Human rights were embodied in international law for the first time half a century ago. According to the United Nations Charter, one of the goals of the organization is international cooperation “to advance and strengthen the respect of human rights and basic freedoms for all people, regardless of race, sex, language and religion.” The thirty articles of the Universal Declaration of Human Rights of 1948 set out in detail the UN Charter’s goal of international cooperation for the advancement of human rights and basic freedoms. The Convention on Prevention and Prosecution of Genocide of the same year is a great advance and landmark in the body of international law, binding on the states that have ratified it. These two achievements, which came at the very moment of the inception of the cold war, were due to the continuing democratic-antifascist impetus of the struggle and victory of the Anti-Hitler coalition in the Second World War. In the verdicts at Nuremberg the Nazi leaders were not only convicted of war crimes but also of crimes against humankind
The First Amendment stands as the crown jewel of the U.S. Constitution. Although it often has been ignored and violated throughout U.S. history, the First Amendment is the republic’s shining commitment to individual freedom of expression and to the protection of this institutional requirements for an informed electorate and a participatory democracy. Yet what exactly the First Amendment signifies and does has been the subject of considerable debate over the years. Currently or in the near future, any number of cases are and will be working their way through the court system that would seek to prohibit any government regulation of political campaign spending, broadcasting, and commercial speech (e.g. advertising or food labeling) on the grounds that such regulation would violate citizens’ and corporations’ First Amendment rights to free speech or free press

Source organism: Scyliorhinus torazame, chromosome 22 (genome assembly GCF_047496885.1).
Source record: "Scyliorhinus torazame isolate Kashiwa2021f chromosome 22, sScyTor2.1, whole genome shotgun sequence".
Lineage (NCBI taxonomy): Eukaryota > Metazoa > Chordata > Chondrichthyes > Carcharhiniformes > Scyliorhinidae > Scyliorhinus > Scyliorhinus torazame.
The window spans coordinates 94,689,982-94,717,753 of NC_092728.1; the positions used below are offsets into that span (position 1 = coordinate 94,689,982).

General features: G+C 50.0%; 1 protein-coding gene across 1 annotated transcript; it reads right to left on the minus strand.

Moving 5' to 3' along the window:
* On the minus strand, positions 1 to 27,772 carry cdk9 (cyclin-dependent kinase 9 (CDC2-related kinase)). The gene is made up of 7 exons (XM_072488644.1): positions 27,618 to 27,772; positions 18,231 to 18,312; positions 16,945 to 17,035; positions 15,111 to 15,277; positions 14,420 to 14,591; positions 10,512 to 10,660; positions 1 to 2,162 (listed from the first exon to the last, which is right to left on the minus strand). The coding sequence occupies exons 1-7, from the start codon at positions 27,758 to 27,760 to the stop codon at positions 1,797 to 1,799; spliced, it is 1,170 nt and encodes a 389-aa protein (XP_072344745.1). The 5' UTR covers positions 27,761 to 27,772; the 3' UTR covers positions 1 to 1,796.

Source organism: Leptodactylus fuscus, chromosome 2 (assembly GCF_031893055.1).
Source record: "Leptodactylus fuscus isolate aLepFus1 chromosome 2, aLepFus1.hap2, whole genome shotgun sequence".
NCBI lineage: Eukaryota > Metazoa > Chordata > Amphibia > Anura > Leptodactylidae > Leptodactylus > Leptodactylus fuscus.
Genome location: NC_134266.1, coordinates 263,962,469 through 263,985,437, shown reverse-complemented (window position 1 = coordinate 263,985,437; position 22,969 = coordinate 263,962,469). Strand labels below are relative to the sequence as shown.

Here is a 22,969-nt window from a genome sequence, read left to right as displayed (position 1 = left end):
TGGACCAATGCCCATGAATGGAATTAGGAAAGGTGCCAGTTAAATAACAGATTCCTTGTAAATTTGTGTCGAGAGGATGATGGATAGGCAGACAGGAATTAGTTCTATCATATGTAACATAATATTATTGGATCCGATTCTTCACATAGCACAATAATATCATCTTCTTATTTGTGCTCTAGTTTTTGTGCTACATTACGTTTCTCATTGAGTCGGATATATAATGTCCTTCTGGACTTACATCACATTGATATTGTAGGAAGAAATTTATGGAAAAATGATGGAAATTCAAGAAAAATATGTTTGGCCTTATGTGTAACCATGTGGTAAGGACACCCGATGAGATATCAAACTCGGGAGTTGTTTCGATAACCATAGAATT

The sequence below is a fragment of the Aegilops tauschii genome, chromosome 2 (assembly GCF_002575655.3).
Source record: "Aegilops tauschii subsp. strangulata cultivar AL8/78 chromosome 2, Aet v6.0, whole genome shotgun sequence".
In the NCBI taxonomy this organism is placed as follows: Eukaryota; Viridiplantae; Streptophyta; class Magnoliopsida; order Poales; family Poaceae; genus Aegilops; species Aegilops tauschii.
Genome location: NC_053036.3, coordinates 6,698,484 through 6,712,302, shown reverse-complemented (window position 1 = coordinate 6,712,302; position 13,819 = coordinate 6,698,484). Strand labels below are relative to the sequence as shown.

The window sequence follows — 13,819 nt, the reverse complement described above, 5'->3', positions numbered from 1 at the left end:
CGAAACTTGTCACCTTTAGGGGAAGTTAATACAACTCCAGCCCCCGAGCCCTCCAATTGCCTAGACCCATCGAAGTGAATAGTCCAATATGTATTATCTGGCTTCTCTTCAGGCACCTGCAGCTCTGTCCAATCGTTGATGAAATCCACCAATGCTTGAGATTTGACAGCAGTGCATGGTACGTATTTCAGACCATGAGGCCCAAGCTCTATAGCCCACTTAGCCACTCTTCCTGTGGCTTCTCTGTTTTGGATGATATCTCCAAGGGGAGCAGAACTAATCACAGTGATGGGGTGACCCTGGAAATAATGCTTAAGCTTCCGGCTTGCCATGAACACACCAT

It has, unfortunately, taken far too long for Marxists to take environmental issues seriously. There are some good reasons for this, including the undoubtedly “bourgeois” flavor of many of the issues politicized under that heading (such as “quality of life” for the relatively affluent, romanticism of nature, and sentimentality about animals) and the middle class domination of environmental movements. Against this, it must also be recognised that communist/socialist government have often ignored environmental issues to their own detriment (the pollution of Lake Baikal, the destruction of the Aral Sea, deforestation in China, being environmental disasters commensurate with many of those attributable to capitalism). Environmental issues must be taken seriously. The only interesting question is how to do it
Monthly Review was chosen for a 1997 Frederick Douglas Award, an award given annually by the North Star Fund. We were of course pleased to be so honored and thought that MR readers would be interested to learn more about it. In fact, considering that so many of you, as supporters and friends, are members of the MR family, the award properly belongs to you as well as the staff